Fred de Sam Lazaro is director of the Under-Told Stories Project at the University of St. Thomas in Minnesota, a program that combines international journalism and teaching. He has served with the PBS NewsHour since 1985 and is a regular contributor and substitute anchor for PBS' Religion and Ethics Newsweekly.
He also has directed films from India and the Democratic Republic of Congo for the documentary series Wide Angle. Fred has reported from more than 60 countries: from Haiti to sub-Saharan Africa to south Asia. He has focused on stories that are under-reported in the mainstream U.S. media. In addition to regularly covering AIDS, public health concerns, development issues and social entrepreneurship, he led the first American crew to report on the crisis in Sudan's Darfur region.
Fred is the recipient of two honorary doctorates, numerous journalism awards and media fellowships from the Kaiser Family Foundation and the University of Michigan. He serves on the board of Minnpost and was a trustee at the College of St. Scholastica in Duluth, Minnesota, his alma mater. He also has served on the boards of the Asian American Journalists Association and the Children's Law Center of Minnesota.
Fred’s Recent Stories
World May 30Small Enterprises Take Root in Ghana
Special correspondent Fred de Sam Lazaro reports on what sets Ghana apart from its neighbors in its entrepreneurship efforts.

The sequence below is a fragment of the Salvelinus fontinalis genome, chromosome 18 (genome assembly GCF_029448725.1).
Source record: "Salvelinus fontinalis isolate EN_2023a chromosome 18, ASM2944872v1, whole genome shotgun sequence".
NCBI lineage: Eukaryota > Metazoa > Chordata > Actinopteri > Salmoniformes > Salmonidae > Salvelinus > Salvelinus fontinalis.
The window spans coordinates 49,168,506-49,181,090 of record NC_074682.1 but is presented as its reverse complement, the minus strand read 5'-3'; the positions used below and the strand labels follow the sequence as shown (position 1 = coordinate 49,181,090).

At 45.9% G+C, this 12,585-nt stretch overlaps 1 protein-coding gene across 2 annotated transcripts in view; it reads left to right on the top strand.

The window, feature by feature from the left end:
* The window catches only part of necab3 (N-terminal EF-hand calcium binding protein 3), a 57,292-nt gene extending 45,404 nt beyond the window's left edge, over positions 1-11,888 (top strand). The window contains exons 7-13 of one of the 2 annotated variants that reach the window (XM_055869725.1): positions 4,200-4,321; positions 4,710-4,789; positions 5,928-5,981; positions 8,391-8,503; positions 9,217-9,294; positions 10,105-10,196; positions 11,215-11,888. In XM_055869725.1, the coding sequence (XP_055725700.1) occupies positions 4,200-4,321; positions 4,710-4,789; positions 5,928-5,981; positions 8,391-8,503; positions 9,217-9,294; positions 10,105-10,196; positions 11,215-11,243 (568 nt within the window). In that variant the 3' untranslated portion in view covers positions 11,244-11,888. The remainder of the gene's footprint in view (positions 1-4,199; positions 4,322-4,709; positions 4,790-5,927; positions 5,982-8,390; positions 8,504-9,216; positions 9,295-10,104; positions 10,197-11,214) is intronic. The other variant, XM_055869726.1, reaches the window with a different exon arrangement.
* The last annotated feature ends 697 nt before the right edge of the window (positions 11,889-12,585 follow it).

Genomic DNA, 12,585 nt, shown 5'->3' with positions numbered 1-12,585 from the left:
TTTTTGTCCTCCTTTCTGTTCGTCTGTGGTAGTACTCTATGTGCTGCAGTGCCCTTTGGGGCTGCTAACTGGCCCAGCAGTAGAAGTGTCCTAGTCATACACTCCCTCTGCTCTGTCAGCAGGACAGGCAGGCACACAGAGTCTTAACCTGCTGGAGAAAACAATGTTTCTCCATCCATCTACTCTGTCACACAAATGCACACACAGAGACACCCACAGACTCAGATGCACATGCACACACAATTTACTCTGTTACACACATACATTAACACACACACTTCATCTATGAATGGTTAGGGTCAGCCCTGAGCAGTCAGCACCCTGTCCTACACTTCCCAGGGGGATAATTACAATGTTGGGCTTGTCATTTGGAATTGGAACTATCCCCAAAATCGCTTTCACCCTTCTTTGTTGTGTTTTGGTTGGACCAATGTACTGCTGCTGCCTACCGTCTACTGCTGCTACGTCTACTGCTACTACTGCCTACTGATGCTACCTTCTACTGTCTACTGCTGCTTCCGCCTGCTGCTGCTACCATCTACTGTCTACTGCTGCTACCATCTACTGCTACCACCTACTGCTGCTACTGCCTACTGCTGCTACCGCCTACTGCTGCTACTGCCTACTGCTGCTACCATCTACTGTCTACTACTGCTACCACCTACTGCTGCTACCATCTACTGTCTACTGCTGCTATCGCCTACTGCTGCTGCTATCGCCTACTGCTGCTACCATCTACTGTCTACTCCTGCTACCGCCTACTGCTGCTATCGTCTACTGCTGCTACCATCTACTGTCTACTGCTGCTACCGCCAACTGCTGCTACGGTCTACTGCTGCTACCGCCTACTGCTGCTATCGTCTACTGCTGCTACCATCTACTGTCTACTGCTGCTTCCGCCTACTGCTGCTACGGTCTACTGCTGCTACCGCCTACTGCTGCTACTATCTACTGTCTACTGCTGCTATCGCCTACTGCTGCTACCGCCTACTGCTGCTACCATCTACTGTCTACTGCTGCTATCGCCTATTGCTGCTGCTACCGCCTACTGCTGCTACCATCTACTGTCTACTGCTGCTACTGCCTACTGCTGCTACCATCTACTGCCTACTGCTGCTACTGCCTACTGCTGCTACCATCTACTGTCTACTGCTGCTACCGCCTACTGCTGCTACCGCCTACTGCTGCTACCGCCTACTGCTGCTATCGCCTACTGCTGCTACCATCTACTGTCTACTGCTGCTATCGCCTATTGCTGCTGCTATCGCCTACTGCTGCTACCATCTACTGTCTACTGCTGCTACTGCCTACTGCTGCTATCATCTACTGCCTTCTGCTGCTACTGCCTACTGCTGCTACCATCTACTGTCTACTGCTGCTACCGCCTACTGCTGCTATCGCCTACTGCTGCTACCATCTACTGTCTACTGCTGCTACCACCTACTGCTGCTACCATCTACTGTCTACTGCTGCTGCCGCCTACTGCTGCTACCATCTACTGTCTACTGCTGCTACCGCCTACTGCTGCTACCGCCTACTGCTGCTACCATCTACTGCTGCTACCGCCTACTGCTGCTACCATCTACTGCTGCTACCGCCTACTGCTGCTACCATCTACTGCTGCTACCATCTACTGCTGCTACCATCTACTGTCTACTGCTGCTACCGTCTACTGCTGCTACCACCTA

Economy Mar 30Regulators Crack Down on Microfinance Industry in India
[youtube http://www.youtube.com/watch?v=v3Kw7qSrW1Y] New rules aimed at regulating India's microfinance industry, whose spectacular growth and near collapse strongly echo the U.S. subprime mortgage crisis, are set to take effect April 1. Neighboring Bangladesh's supreme court will also resume hearing an appeal…
World Mar 18Reporter’s Notebook: Syria’s ‘Red Lines’
Poster of President Bashar al Assad in Syrian street. Photo by Nicole See Syria's government is not usually hospitable to Western journalists, and officials in Damascus' Ministry of Information seemed as surprised as my teammates, Nikki See, Tom Adair and…
Health Feb 23Guinea Worm: Parasitic Infection Nearing Extinction
Officials at the Atlanta-based Carter Center said this week that the effort to eradicate the Guinea Worm parasite -- a scourge that dates back to Biblical times -- is now 99 percent complete. In an elaborate ceremony in Atlanta to…
World Jan 05Four Months Later, Pakistan Still Reeling From Floods
Pakistani children in flooded town of Khairpur Nathanshah (Photo by Rizwan Tabassum/AFP/Getty Images) It is hard not to sympathize just a bit with Pakistani officials who, amid widespread accusations of a feeble, uncoordinated response to last summer's floods, argue…
Health Dec 29India Dispatch: Thriving Development Spawns Water, Resource Worries
Boy drinks from water tanker in India. (Photo by Nicole See) NEW DELHI, India | If there are water wars in the future, conservationist Jyothi Sharma thinks they'll happen just outside her apartment in an upper-middle class enclave in Delhi's…
Health Apr 07Eradicating Guinea Worm, Step-by-Step
Poverty rarely gets more degrading than when people are forced to drink from the same muddy ponds as livestock and wild animals. Yet this was a common scene on my most recent visit to Southern Sudan and rural Ethiopia.
Science Dec 17Controlling ‘Black Carbon’ May Be Key to Slowing Climate Change
Black carbon is a relatively new entrant into the climate change lexicon. Professor V. Ramanathan, a leading climate scientist, ranks it behind only carbon dioxide as a cause of global warming. He says it is a major cause of…